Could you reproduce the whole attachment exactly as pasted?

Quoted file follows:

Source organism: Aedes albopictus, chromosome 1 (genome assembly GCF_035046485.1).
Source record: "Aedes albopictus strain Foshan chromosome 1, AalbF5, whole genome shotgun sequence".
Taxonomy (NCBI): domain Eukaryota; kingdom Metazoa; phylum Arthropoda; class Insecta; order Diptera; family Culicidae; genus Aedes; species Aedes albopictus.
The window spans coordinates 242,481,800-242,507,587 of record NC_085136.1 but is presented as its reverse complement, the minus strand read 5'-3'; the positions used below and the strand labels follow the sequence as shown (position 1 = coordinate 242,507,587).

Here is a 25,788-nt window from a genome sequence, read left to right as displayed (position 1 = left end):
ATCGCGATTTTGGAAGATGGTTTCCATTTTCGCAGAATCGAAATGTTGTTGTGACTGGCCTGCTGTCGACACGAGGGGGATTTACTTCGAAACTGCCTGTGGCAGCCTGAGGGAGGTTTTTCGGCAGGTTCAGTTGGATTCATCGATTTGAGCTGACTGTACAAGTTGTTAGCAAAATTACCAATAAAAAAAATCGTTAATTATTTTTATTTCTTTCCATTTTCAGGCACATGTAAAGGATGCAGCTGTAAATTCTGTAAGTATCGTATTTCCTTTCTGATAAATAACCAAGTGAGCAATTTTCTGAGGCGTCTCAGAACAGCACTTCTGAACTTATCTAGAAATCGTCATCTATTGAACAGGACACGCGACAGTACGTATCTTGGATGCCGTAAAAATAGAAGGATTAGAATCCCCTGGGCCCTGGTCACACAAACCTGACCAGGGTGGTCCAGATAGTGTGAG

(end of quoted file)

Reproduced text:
Source organism: Aedes albopictus, chromosome 1 (genome assembly GCF_035046485.1).
Source record: "Aedes albopictus strain Foshan chromosome 1, AalbF5, whole genome shotgun sequence".
Taxonomy (NCBI): domain Eukaryota; kingdom Metazoa; phylum Arthropoda; class Insecta; order Diptera; family Culicidae; genus Aedes; species Aedes albopictus.
The window spans coordinates 242,481,800-242,507,587 of record NC_085136.1 but is presented as its reverse complement, the minus strand read 5'-3'; the positions used below and the strand labels follow the sequence as shown (position 1 = coordinate 242,507,587).

Here is a 25,788-nt window from a genome sequence, read left to right as displayed (position 1 = left end):
ATCGCGATTTTGGAAGATGGTTTCCATTTTCGCAGAATCGAAATGTTGTTGTGACTGGCCTGCTGTCGACACGAGGGGGATTTACTTCGAAACTGCCTGTGGCAGCCTGAGGGAGGTTTTTCGGCAGGTTCAGTTGGATTCATCGATTTGAGCTGACTGTACAAGTTGTTAGCAAAATTACCAATAAAAAAAATCGTTAATTATTTTTATTTCTTTCCATTTTCAGGCACATGTAAAGGATGCAGCTGTAAATTCTGTAAGTATCGTATTTCCTTTCTGATAAATAACCAAGTGAGCAATTTTCTGAGGCGTCTCAGAACAGCACTTCTGAACTTATCTAGAAATCGTCATCTATTGAACAGGACACGCGACAGTACGTATCTTGGATGCCGTAAAAATAGAAGGATTAGAATCCCCTGGGCCCTGGTCACACAAACCTGACCAGGGTGGTCCAGATAGTGTGAG